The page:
Germany's inflation rate accelerated at the fastest pace in three and a half years in January, the country's official statistics office said Monday, amid a surge in energy prices.
Consumer prices in Germany, Europe's biggest economy, rose at an annual 1.9% pace this month, Destatis said, up from 1.7% in December and the fastest rate since July 2013. The rate also falls largely in-line with the European Central Bank's definition of price stability of "just below 2%".
The figures are likely to fuel even more debate over the ECB's loose monetary policy and will likely elicit further calls from Germany's Bundesbank to withdraw some of the central bank's non-standard measures -- such as the -0.4% rate it applies to its deposit facility -- and unwind its €1.5 trillion quantitative easing program.
The European single currency, which had been trading at around 1.0641 against the U.S. dollar prior to the release, weakened to 106.28 immediately afterwards, although that move must be placed in the context of a stronger greenback, which has been rising most of the session against major global currencies.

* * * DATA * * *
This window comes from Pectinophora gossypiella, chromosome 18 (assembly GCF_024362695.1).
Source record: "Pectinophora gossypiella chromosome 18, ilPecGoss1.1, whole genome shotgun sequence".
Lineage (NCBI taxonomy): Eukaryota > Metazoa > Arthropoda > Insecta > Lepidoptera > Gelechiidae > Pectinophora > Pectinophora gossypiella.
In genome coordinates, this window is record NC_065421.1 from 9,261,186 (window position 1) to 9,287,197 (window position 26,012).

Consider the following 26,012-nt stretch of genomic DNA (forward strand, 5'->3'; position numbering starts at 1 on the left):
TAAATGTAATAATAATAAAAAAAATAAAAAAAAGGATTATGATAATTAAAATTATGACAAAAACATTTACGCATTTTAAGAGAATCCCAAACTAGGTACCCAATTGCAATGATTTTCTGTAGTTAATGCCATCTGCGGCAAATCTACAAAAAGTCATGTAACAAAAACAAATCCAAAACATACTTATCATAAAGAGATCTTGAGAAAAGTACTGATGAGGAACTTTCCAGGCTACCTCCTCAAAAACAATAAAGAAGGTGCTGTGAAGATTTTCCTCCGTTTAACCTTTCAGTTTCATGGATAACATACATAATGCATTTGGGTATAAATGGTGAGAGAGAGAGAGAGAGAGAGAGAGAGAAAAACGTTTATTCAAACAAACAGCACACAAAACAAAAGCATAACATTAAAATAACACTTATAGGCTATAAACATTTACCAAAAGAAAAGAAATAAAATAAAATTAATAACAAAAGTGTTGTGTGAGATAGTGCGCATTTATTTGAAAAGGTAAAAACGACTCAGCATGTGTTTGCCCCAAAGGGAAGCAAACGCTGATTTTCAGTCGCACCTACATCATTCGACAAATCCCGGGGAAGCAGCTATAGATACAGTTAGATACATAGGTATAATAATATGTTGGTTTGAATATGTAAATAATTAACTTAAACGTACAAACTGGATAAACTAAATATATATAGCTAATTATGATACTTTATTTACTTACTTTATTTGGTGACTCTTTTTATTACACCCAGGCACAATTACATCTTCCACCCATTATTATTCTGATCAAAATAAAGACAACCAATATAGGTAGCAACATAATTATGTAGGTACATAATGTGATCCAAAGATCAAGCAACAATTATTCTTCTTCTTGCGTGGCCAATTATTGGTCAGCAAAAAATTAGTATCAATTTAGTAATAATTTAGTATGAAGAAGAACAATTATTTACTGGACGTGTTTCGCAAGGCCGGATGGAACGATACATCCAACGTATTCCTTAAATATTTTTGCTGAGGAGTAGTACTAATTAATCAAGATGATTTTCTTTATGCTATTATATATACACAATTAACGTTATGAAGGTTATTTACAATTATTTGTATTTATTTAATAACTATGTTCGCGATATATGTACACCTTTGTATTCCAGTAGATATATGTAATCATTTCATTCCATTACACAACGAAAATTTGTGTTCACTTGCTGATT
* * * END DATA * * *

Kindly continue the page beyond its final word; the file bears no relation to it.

Eurostat, the region's statistics office, will publish its flash estimate for currency area inflation Tuesday at 10:00 GMT, with analysts anticipating a reading of 1.7%. Annual Eurozone inflation was confirmed at a 3.5 year high of 1.1% last month thanks to a crude-oil induced spike in energy and a rise in food and alcohol prices. So-called core inflation, however, which strips out many of these volatile components, were largely stable at 0.9%.
However, ECB President Mario Draghi told reporters at his last press conference in Frankfurt on Jan. 19 that while he and his colleagues were prepared to do more, if needed, to bring inflation closer to its 'just below 2%' target, underlying consumer price pressures remained weak.
"Headline inflation has increased lately largely owing to base effects in energy prices. But underlying inflation pressures remain subdued," Draghi said. "The Governing Council will continue to look through changes in (harmonised Eurozone) inflation if judged to be transient and to have no implication for the medium-term outlook of price stability.
"A very substantial degree of monetary accommodation is needed for euro area inflation pressures to build up and support headline inflation in the medium term," Draghi continued. "If warranted to achieve its objective the Governing Council will act by using all the instruments available within its mandate."